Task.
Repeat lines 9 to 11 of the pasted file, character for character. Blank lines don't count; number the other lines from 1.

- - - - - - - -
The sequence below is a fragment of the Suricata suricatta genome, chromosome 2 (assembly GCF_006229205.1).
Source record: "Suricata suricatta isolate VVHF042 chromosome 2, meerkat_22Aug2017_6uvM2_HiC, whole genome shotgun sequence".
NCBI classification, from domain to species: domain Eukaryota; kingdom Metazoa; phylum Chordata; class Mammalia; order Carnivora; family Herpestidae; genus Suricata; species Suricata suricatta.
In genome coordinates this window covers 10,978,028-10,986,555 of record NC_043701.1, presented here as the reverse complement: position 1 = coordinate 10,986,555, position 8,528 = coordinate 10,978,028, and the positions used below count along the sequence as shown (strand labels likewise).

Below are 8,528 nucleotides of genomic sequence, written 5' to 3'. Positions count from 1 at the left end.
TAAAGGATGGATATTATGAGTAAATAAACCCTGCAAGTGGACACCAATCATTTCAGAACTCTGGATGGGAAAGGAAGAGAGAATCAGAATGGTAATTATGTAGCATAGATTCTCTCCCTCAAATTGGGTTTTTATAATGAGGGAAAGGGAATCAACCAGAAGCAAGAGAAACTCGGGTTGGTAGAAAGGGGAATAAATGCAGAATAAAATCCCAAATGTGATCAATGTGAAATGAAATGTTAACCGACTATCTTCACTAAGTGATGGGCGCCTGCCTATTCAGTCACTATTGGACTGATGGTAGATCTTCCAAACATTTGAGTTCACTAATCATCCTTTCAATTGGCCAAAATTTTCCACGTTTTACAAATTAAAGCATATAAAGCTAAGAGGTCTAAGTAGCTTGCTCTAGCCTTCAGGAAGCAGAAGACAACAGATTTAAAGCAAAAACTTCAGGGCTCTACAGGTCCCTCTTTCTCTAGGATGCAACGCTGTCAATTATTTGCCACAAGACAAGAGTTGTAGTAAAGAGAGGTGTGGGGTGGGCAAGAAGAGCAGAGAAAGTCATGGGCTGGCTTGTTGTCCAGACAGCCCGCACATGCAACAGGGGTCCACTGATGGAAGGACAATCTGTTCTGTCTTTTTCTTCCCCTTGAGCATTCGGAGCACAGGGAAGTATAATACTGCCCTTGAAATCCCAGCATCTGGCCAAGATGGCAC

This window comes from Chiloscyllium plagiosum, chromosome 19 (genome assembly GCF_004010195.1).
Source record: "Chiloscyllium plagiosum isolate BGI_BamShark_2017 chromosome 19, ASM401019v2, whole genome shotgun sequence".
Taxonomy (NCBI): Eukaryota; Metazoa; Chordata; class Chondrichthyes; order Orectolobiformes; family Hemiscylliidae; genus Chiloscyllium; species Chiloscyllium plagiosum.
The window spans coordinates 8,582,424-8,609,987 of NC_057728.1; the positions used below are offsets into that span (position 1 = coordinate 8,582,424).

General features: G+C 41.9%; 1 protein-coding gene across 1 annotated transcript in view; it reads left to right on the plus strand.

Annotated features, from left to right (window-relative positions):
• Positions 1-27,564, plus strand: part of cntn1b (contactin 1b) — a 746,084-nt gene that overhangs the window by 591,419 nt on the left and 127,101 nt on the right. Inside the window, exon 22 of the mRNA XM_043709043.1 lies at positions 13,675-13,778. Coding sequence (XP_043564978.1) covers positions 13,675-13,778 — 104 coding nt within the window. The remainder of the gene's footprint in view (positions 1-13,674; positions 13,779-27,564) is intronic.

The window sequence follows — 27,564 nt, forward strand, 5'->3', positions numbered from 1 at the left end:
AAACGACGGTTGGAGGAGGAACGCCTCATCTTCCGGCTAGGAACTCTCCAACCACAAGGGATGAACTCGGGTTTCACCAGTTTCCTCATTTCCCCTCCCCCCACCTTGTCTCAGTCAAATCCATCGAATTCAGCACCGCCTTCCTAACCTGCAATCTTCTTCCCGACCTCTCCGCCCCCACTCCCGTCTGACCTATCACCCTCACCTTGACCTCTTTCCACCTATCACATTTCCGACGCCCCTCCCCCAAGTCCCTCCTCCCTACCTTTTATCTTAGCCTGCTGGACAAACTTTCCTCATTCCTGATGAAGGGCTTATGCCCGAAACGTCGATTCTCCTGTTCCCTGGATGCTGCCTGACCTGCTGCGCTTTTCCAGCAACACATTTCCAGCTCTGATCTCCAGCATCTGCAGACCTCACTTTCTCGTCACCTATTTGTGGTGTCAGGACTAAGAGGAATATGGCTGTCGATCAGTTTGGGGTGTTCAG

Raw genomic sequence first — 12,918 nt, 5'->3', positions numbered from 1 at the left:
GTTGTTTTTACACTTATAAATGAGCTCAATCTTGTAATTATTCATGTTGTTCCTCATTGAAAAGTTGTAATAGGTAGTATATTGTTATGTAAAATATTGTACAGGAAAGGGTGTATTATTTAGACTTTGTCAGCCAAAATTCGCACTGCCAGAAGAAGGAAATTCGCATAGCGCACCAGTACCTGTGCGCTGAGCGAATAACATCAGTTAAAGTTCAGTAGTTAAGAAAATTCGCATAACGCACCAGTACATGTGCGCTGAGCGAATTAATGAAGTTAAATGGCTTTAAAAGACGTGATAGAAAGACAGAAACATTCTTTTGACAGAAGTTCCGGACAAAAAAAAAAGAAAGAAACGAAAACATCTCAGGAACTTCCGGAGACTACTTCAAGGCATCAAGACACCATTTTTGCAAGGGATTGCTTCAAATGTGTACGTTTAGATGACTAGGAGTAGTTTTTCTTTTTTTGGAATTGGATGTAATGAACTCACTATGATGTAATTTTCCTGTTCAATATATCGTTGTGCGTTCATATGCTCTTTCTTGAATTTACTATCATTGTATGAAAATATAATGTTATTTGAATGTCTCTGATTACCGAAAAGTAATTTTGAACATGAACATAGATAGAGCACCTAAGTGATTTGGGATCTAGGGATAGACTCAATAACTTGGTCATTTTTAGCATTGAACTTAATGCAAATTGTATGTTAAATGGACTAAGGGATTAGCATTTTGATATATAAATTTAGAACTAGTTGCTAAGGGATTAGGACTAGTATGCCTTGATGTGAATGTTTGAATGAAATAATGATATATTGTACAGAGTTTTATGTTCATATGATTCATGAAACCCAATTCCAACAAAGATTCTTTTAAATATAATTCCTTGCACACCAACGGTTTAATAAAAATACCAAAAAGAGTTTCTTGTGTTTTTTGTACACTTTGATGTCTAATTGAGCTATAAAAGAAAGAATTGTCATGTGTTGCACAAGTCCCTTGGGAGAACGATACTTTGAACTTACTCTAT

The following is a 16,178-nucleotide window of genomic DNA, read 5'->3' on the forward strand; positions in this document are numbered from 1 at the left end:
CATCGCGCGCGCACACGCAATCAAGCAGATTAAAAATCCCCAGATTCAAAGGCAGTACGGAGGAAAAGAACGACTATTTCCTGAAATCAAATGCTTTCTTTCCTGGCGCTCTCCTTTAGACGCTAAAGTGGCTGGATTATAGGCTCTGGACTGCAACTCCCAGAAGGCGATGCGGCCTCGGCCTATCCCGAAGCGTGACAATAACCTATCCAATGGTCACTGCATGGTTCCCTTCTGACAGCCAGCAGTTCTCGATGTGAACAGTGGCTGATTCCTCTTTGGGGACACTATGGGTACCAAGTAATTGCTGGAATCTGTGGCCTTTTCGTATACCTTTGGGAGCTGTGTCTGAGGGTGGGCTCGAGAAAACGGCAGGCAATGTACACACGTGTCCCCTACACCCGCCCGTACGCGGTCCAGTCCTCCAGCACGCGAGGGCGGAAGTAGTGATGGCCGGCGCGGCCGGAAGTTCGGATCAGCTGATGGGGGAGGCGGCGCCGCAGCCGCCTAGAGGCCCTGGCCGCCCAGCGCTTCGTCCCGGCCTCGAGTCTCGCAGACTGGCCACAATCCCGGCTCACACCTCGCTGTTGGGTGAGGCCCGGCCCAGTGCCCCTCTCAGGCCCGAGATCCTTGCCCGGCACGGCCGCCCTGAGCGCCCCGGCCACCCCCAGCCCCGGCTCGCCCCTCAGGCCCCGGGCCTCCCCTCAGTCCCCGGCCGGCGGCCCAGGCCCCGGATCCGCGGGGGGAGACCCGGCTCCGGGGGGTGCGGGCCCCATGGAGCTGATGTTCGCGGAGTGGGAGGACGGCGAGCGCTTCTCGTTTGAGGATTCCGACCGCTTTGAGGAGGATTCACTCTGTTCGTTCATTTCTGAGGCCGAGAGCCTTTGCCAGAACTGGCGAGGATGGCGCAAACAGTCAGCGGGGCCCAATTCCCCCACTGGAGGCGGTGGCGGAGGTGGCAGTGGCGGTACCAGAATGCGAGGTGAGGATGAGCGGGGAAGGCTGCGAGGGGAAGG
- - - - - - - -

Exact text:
Taxonomy (NCBI): Eukaryota; Metazoa; Chordata; class Chondrichthyes; order Orectolobiformes; family Hemiscylliidae; genus Chiloscyllium; species Chiloscyllium plagiosum.
The window spans coordinates 8,582,424-8,609,987 of NC_057728.1; the positions used below are offsets into that span (position 1 = coordinate 8,582,424).

General features: G+C 41.9%; 1 protein-coding gene across 1 annotated transcript in view; it reads left to right on the plus strand.